labor-power and labor. Value-wise this is labor – labor-power = surplus;
or, labor = labor-power + surplus.

So, yeah, ya see...the great Edward G was paid for his ability to act but
once paid he acted for free.  Specifically, he worked part of the time to
make up his own salary while the profits from the other part of the time he
worked went to the studio heads. These, respectively, are termed 'necessary
labor'  and
'surplus-labor' ; the results
of which are, respectively, wages and profits.

JAI

For those who want to read Marx' solution of a problem posed by but never
solved by what he called "Classical Political Economy" see:
*Quotation by Marx on the value of labour power and classical political
economy
*
(*https://en.wikipedia.org/wiki/Labour_power#Quotation_by_Marx_on_the_value_of_labour_power_and_classical_political_economy
)*

Or read the entire selection at *Capital Vol. 1**, chapter 19.*
 (

[Marxism] Fwd: Edward G Robinson on the Difference Between Labor-power and Labor

2017-03-02 Thread John A Imani via Marxism
  POSTING RULES & NOTES  
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#2 This mail-list, like most, is publicly & permanently archived.
#3 Subscribe and post under an alias if #2 is a concern.
*

*Edward G Robinson
*on
the Difference Between Labor-power and Labor

"The sitting around on the set is awful. But I always figure that's what
they pay me for. The acting I do for free."
*http://www.imdb.com/name/nm064/bio
*

Identifying the difference between labor-power and labor has tripped up
many (self included) neophyte Marxists at the beginnings of their studies.
Simply put, labor-power is the ability to do work while labor is that
labor-power in action, i.e. working. Its kinda like a sewing machine and
the actual sewing. One pays for the sewing machine but does not pay
additionally for its usage.

Marx' creation of the category labor-power, rather his recognition of its
existence, can be seen as a means of resolving an economic contradiction:
If the wage is 'fair', i.e. if the worker is paid what he was worth, then
how is it that the capitalist makes a profit? Profit could then be
seen as coming
as a result of cheating, i.e. paying the worker less than he was worth.
(And, no doubt, this happens but wage-cheating is not necessary to making a
profit, i.e. not necessary for the existence of exploitation as profit =
exploitation.)

This contradiction could be resolved only by recognizing the singular
difference between the worker and all of the other factors of production
that the capitalist bought so as to produce. These other factors (e.g.
materials, fuels, machines, etc.) were indeed worth only what they were
worth. For if a machine, say, selling for $1000 could add more than $1000
in value then the seller would be cheating himself. And if it could add
less than $1000 then the buyer would have been screwed. So a machine sells
for what it is worth. While there was and is something magical about
humans:

We were (and are) worth more than we are worth.

This seeming paradox is resolved when it is understood that what a person
is worth is what went into making him as a worker (food, shelter,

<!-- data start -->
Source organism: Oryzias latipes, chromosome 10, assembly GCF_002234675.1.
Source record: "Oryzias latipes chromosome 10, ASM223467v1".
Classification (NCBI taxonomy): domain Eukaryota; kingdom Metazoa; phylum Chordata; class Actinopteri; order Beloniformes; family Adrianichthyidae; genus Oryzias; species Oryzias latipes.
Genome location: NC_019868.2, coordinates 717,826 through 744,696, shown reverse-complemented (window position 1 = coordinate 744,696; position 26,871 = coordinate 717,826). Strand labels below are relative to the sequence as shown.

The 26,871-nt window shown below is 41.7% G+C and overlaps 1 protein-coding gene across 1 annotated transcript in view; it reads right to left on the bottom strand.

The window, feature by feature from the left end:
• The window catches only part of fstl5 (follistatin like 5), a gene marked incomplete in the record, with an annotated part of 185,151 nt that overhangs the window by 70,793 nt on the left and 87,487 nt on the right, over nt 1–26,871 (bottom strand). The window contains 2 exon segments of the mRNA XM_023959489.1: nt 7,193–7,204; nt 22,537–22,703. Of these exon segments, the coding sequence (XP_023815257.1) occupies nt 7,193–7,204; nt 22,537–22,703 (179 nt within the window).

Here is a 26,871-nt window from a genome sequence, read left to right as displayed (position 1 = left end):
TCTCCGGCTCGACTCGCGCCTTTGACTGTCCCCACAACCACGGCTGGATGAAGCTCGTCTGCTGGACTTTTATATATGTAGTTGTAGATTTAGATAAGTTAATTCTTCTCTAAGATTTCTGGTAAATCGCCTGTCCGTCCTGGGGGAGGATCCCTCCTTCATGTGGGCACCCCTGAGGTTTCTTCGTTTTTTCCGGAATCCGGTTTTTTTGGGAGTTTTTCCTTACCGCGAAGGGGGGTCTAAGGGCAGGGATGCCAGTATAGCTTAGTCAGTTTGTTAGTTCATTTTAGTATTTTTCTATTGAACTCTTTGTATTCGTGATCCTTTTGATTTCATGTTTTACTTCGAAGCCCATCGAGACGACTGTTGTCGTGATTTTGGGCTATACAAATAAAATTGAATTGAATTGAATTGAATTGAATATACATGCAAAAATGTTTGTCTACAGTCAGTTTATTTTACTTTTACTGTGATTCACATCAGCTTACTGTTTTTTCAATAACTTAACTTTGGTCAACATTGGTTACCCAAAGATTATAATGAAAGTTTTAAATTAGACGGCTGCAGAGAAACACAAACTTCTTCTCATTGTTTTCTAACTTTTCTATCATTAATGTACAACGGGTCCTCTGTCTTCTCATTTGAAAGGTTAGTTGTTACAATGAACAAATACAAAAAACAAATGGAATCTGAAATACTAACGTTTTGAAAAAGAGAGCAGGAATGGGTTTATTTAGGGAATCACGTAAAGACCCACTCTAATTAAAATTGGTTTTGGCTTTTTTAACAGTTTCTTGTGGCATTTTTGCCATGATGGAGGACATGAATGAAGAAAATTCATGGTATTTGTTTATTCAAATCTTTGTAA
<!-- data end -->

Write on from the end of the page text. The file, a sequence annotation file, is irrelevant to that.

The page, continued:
education, etc.). These are the workers' costs-of-production. And these are
paid back to him pro rata on a regular basis in the form of the wage. But
what a person is worth in working is more than that. Simply put a worker
out-reproduces himself, i.e. the value added by his work is more than the
value of what went into the makings of that worker. This is the secret of
humanity's long climb up from savagery: ants make the most wonderful hills
and nests but they have been doing the same thing for millions of years
while humankind has been on a more or less steady (until now) upward climb
because we are capable of producing a surplus, i.e. more than we ourselves
normally use. There is one unfortunate result of this wizardry: producing
more than one could use now meant that that one could be enslaved (not
episodically—as in the case of non-surplus-producing workers who if you
took part of what he produced then he would die—but over the long term, even
life-times); and a portion of what the worker produced could be seized by
one who was stronger or more intelligent or more crafty. The surplus is the
historical necessity that produced all class-based societies. And the
historical origin of capitalism rests just so upon this difference between
labor-power and labor. Value-wise this is labor – labor-power = surplus;
or, labor = labor-power + surplus.

So, yeah, ya see...the great Edward G was paid for his ability to act but
once paid he worked part of the time to make up his own salary while the
profits from the other part of the time he worked went to the studio heads.
These, respectively, are termed 'necessary labor' and 'surplus-labor'; the
results of which are, respectively, wages and profits.

JAI

For those who want to read Marx' solution of a problem posed by but never
solved by what he called "Classical Political Economy" see:
*Quotation by Marx on the value of labour power and classical political
economy
*
(*https://en.wikipedia.org/wiki/Labour_power#Quotation_by_Marx_on_the_value_of_labour_power_and_classical_political_economy
)*

Or read the entire selection at *Capital Vol. 1**, chapter 19.*
 (
https://www.marxists.org/archive/marx/works/1867-c1/ch19.htm)